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More organization for mass registration

Lines were moving, the building temperature was comfortable and families were able to get their students registration to-do list checked off during the mass registration day for Austin Public Schools.

All pre-K through 12 students will dot the i's and cross the t's Wednesday and today at Austin High School, which begins Sept. 6.

This is the second year the district has held its mass registration day.

One of the benefits is being able to get everything taken care of for all students in one place.

"It's nice," said Sue VanPelt, parent of two AHS students. "Just one stop and you're done. I think it works out great."


Students and families were able to turn in forms, pay fees, get school pictures taken, schedule conferences and fill lunch accounts. Each level of school had its own gym area where students could accomplish all of their tasks.

It was also the day elementary school kids found out who their teacher would be for the year. Also in the elementary gym were tables for education-related programs such as the Community Learning Center, the Adult Learning Program and Kids Korner.

"It's kind of a nice little area to get connected with parents," said Danielle Borgerson-Nesvold, who sat at the Community Against Bullying group table.

For Ellis Middle School, it was organized by grade level with tables for forms, fees and conference sign-up. That way, there's consistency for parents, said Jessica Cabeen, Ellis assistant principal. She said the process was organized with "little to no wait."

Only a few minor organizational tweaks were made to the registration day for this year. A checklist for parents was included with the mailings of required enrollment forms parents should have received at the end of July. The district also removed some unnecessary forms in order to make the process more efficient, said Neveln Elementary principal Dewey Schara.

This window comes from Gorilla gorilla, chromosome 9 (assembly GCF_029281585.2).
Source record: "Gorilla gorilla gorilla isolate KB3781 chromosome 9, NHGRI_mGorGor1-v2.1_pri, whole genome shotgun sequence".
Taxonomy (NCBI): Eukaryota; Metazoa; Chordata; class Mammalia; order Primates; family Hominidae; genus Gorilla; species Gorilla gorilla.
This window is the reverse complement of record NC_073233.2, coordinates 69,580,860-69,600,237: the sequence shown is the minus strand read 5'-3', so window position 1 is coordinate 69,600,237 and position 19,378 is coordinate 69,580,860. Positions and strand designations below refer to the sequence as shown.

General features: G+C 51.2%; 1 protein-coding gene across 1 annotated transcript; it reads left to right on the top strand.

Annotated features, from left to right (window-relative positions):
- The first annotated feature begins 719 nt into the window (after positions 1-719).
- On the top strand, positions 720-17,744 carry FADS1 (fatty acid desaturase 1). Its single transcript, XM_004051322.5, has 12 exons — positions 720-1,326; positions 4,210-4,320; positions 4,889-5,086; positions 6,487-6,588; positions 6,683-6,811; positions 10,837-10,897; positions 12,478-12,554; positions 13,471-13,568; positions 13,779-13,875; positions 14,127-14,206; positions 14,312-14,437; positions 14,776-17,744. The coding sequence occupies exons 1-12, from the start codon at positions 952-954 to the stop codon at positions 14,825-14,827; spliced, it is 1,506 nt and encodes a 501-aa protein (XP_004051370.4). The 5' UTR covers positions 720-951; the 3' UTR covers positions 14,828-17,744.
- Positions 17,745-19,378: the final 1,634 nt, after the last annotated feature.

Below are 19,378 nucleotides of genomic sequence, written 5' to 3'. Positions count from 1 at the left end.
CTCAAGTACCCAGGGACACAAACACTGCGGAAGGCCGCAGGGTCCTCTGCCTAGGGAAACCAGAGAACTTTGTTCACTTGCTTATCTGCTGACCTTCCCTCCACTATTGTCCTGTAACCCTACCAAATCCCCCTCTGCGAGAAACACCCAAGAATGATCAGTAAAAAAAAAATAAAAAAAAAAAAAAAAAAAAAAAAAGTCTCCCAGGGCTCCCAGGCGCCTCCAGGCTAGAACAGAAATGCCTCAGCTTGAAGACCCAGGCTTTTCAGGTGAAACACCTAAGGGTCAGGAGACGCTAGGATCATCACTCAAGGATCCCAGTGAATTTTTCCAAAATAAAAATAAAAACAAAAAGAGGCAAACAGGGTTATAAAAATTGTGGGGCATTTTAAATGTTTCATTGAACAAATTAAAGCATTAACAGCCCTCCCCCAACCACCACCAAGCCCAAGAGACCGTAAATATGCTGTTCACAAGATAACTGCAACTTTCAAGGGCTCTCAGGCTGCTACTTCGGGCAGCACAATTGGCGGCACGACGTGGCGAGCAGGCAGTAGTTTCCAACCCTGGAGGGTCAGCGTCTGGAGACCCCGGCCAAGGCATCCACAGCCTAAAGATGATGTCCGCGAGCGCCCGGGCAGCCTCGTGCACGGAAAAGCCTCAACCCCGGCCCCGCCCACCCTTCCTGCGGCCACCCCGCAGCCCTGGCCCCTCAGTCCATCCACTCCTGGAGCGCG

Parents seemed to love the checklist idea, and Schara said he heard positive feedback about the day.

Quite possibly the biggest difference from last year to this year however, was the weather.

"A million times better," Schara said.


Temperatures rested in the 70s Wednesday. Compare that to this time last year, when  temps were in the upper 90s and the school's air conditioning that wasn't able to keep up the pace.

Another problem with trying to register more than 4,000 students is all the waiting in line. That's why the district split the two days into four sections of time, so students could register during their allotted time slot based on the first letter of their last name.

The plan seemed to work. Around the noon hour Wednesday, the first line in the gym lobby when the first set of forms were turned in sometimes stretched outside the school doors. But the line almost constantly moving.

Connie Murphy has two children, one at Southgate Elementary and one at the high school. She said the lines were "way out the door" last year.

"I think it's better than last year," Murphy said. "They must have things a little more organized."

In the gym designated for elementary school registration, tables at each of the four schools had maybe a couple of families waiting at the midway point of the day, and that was as busy as it had been, Schara said.

"It's been pretty smooth and steady," Schara said.

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